SocraticGadfly: Why I am likely not voting for Beto — it's personal

October 19, 2018

Why I am likely not voting for Beto — it's personal

Beto O'Rourke is a nice enough guy. Per Shrub Bush, maybe you could have a beer with him more easily than with Al Gore or John Kerry. That said, Barack Obama offered beers to both Henry Louis Gates and a Cambridge, Mass., cop. Solved nothing, and Obama remained a bankster-friendly neoliberal anyway.

Beto ORourke

I've interviewed, as well as photographed, Beto. (Link is dead, but it was after the primary and in the general election campaign.) Yeah, kind of photogenic. A Texas Kennedy.

And? Today's Congressional Kennedy is a neoliberal who hates national health care.

With that as the entree, let's dive in.

Personal? You bet.

"Access for all" as a "shit in the one hand" option to "Medicare for all" is getting personal for me.

I'm over a certain age. An age at which job discrimination happens. Age discrimination is harder to prove than racial or sexual discrmination, but it happens, and I believe I've been the victim of it before.

I'm also in less than the most stellar career field, even as I try to get out.

Should 2 + 2 = the end of decent jobs at some point in the future, it would be a LOT easier to face that before age 65 with national health care than without. Indeed, this is part of why I say single-payer national health care is more important for the working people of America than the basic income Scott Santens touts. (That's doubly true with his favored versions of basic income, which he wants to replace unemployment insurance, replace SSI and SSDI, and partially replace Social Security itself. Pass, Scott; I want no part of libertarian, or even neoliberal, versions of basic income. Hit the tag for it below to get the details.)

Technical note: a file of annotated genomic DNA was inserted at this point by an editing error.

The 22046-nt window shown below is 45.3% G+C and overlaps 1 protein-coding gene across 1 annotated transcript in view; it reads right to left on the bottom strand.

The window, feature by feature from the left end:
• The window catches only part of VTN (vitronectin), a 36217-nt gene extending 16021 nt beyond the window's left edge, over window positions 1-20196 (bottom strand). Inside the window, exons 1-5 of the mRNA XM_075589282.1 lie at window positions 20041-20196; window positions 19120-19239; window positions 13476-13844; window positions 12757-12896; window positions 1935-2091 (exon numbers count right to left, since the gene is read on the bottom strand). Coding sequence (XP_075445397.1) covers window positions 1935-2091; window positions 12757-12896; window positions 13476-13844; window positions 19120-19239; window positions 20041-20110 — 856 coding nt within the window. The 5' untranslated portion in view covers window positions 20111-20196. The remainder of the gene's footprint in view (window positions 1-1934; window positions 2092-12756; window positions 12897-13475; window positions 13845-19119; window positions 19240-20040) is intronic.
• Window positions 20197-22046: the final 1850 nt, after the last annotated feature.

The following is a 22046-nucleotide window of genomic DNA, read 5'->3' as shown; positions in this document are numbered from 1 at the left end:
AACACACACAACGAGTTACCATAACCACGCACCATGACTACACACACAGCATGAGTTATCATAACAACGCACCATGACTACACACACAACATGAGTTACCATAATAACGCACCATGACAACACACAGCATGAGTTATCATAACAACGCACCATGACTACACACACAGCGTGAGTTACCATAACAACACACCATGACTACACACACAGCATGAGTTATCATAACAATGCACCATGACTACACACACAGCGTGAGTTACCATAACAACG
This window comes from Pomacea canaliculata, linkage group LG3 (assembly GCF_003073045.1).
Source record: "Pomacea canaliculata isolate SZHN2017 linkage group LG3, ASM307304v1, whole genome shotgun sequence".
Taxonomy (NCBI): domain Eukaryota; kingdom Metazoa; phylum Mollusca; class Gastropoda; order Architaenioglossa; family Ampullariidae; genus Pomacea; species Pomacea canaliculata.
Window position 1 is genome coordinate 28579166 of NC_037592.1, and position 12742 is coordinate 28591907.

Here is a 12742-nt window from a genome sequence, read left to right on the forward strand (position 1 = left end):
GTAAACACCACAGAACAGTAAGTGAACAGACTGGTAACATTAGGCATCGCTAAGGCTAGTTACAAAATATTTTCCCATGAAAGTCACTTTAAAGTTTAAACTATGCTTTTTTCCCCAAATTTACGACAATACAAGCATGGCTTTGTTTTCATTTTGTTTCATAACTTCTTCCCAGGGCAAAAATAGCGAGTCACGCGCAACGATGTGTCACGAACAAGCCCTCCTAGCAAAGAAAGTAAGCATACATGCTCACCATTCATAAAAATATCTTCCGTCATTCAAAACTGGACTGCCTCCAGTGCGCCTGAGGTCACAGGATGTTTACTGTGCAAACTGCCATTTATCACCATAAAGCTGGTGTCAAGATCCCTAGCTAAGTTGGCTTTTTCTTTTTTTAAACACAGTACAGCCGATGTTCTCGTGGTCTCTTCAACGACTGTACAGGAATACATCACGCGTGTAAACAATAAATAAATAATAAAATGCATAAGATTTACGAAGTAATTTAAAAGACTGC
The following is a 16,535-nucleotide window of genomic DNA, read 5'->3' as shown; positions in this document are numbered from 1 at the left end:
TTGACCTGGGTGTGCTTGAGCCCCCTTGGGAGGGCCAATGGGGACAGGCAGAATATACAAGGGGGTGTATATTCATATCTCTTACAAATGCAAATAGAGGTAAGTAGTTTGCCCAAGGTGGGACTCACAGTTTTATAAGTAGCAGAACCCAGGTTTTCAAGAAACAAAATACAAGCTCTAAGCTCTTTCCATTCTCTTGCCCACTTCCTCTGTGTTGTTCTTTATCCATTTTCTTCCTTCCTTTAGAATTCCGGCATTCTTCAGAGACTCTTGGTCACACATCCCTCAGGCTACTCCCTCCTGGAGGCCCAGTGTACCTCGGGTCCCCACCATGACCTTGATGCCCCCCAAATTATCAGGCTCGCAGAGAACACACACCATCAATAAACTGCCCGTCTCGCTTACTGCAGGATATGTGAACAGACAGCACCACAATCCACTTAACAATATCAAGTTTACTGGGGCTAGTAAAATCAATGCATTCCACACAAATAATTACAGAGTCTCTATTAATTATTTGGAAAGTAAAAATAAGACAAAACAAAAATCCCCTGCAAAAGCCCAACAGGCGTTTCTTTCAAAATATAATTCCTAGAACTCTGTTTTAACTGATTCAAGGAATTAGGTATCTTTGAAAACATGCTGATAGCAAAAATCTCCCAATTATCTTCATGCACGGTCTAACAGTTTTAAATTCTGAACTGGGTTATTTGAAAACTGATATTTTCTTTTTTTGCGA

Back to our topic, though.

Beto-Bob (since friend Brains never tires of pointing out his given name as Robert) has touted that he is for "access for all" on medical care.

WTF is "access for all"?

Bob, Republicans will tell you we've got "access for all" right now, and they've said that since Reagan's time.

If you're making a bit too much for Medicaid, or have a crappy pewter-level Obamacare program with a deductible so high you can't use it unless you're dying, you've got that same access for all the GOP has been selling for more than 30 years —

Your local hospital's emergency room.

C'mon, Bob, stop peeing on our legs and telling us it's trickle-down health care.

I mean, for fuck's sake, a writer at The American Conservative recently wrote out a conservative case for single payer, either an insurance-driven or a straight government version. (Chase Madar is personally not that conservative, it should be noted, but, BUT ... American Conservative ran it!) Hayek favored it, too. (Yes, libertarians, he did.)

In addition, per The Hill as of Oct. 20, A MAJORITY OF REPUBLICANS want Medicare for All.

Speaking of, Beto either does know or should know that big biz prefers the current system of health insurance "benefits" because it lets them keep their employees as serfs.

Any real liberal, progressive, left-liberal or leftist (I'm one or another of those last two) knows that capitalism is an octopus which has killed equitable, sensible, low-cost health care in this country.

And, it's going to take a single-payer system, at minimum, to fix that.

Actually, I've argued it's going to take an American version of the British NHS to really fix it.

"Access for all"? Please.

As noted in my original post about him this year, he's a squish on health care issues. He has called single-payer "one way to get there" on health care access, stresses "access for all," and never signed on as a co-sponsor of HB 676, the House's "Medicare for All" bill. (See more here on my post about nuancing details of "universal" health care.)